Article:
Reuel Khosa calls for courageous leadership in South Africa’s hour of need

In Dr Reuel Khoza’s opinion, the political temperature in South Africa is becoming dangerously hot. “The voices are more shrill, the sense of impending danger more immediate,” he said. “That’s why

Dr Reuel Khoza

we desperately need to have courageous conversations about leadership issues.”

Opening the Institute of Directors in Southern Africa’s annual conference held yesterday at the Sandton Convention Centre, Dr Reuel Khoza, the organisation’s President, spoke out strongly about the need for courageous leadership in South Africa at this stage of our history. Courage, said Dr Khoza, is vital because without it all other virtues are ineffective.

Dr Khoza went on to argue that the national leadership is bent on propping up mediocrity. “We observe putative national leaders who actively suppress excellence and brush shining professionalism aside with gusto, simply because it is at variance with their corrupt view of the world. The same questionable leadership is also preoccupied with the warped logic that would have us believe that the superior wisdom and expertise of independent institutions such as the judiciary is inferior to that of the party, fragmented, ill-informed and chaotic as it is.”

“There are compelling reasons for us to engage in serious discourse as conscientious, caring and committed citizens, both corporate and individual,” he said. “We are a nation with no clearly articulated, compelling vision, a country with only a fuzzy sense of destiny. The inspiration of the post-1994 era has deserted us, and our political leadership’s moral quotient is fast degenerating, with cabinet ministers embezzling, wasting, maladminstering and abusing their fiduciary duty with impunity, leadership without compunction—no pricking of conscience.”

Dr Khoza went on to argue that the national leadership is bent on propping up mediocrity. “We observe putative national leaders who actively suppress excellence and brush shining professionalism aside with gusto, simply because it is at variance with their corrupt view of the world. The same questionable leadership is also preoccupied with the warped logic that would have us believe that the superior wisdom and expertise of independent institutions such as the judiciary is inferior to that of the party, fragmented, ill-informed and chaotic as it is.”

In this context, business leadership is culpably remaining silent in case lucrative tenders are lost. “Corruption needs both a corruptor and a corruptee, and we have both in plenty,” Dr Khoza said. “We must pull together to pull together to turn the country back on course towards national development and effective, sensible global engagement. We in the private sector see what is happening, but what are we doing about it?”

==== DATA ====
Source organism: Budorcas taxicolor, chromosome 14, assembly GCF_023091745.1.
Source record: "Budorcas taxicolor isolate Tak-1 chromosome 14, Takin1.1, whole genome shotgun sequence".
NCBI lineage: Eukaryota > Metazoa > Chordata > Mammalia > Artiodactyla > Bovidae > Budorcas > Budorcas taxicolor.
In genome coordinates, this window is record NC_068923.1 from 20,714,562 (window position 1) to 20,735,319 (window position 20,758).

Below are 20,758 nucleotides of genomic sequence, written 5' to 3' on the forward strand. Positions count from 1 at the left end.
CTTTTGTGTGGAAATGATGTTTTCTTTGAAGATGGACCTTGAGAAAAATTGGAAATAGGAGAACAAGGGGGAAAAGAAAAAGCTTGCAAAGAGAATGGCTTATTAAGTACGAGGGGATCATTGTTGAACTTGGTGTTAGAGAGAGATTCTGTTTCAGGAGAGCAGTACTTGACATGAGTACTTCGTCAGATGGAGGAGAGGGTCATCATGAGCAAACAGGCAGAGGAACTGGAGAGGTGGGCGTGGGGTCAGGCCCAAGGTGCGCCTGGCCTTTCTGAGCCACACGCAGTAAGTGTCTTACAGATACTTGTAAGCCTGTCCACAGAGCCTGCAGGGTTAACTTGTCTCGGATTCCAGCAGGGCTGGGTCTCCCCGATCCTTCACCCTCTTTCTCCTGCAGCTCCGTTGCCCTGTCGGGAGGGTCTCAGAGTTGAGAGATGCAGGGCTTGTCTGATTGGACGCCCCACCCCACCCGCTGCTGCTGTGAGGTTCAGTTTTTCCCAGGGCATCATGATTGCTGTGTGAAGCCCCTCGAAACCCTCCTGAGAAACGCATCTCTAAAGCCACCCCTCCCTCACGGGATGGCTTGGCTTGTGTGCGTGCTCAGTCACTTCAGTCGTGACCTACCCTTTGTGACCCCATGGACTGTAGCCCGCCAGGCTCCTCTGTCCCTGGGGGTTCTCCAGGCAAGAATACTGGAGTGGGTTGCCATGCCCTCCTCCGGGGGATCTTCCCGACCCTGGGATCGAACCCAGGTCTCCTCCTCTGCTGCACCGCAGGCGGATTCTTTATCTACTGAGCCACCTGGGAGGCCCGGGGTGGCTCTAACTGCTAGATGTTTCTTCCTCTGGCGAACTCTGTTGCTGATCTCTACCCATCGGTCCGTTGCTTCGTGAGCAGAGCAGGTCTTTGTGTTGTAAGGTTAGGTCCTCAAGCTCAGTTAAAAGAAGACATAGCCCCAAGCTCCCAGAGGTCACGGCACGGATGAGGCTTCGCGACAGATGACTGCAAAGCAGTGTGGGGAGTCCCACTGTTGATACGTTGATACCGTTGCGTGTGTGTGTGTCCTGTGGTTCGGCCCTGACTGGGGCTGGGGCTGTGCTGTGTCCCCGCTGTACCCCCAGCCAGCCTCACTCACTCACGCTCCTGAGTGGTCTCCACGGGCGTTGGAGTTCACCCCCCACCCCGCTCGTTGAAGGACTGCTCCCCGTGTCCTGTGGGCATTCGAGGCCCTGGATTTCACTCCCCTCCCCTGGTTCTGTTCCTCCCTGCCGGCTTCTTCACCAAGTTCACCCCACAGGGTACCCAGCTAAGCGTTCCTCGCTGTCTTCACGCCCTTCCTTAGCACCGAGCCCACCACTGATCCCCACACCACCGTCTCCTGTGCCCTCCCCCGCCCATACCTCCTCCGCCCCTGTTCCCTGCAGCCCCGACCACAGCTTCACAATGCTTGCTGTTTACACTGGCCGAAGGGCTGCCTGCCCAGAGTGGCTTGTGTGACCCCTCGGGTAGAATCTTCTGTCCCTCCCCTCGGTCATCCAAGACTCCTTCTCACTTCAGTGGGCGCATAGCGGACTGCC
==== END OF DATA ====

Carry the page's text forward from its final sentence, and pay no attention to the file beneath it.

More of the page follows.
Dr Khoza believes that “attuned leadership” holds the key to the solution—leadership that listens to its own heart and head and to the appeals of those it leads. “In my view, good governance is first and foremost a human rights issue. It cannot be otherwise, since only a moral leadership committed to the good of stakeholders will wholeheartedly commit itself to clean, accountable, responsible practices. Good governance is attuned leadership in action,” he said.

In Dr Khoza’s opinion, the political temperature in South Africa is becoming dangerously hot. “The voices are more shrill, the sense of impending danger more immediate,” he said. “That’s why we desperately need to have courageous conversations about leadership issues.”

Dr Khoza’s prescription is simple—but difficult to achieve: “We have a duty to insist on strict adherence to the institutional forms that underpin out young democracy. A duty to help define and clearly articulate our national vision based on rigorous analysis and a compelling sense of destiny that will serve as a national rallying point. We must shun depravity and diligently promote a nation built on moral values. We must stop creeping kleptocracy dead in its tracks. We must then develop a comprehensive national plan designed to combat ignorance, ill-health, poverty and unemployment to promote abiding respect for ethical behaviour, a sense of efficacy, a powerful work ethic and active pursuit of excellence as we build our nation.”

Dr Khoza believes that South Africa has the depth to overcome these challenges based on how much we have already overcome. More important, he believes we also possess the courage to do what needs to be done—without bitterness, sensibly and inclusively. He concluded: “We have to consider that overcoming poverty is the greatest challenge facing us today. Youth are marginalised, the unemployed are desperate: there is indeed a revolution in the making unless we pull together. We must pay living wages, curb executive greed, improve the skills base of the undereducated, seek new ideas and markets, serve our stakeholders honestly, and rise to the challenges of corporate citizenship. That is what our leadership conversations need to be about.”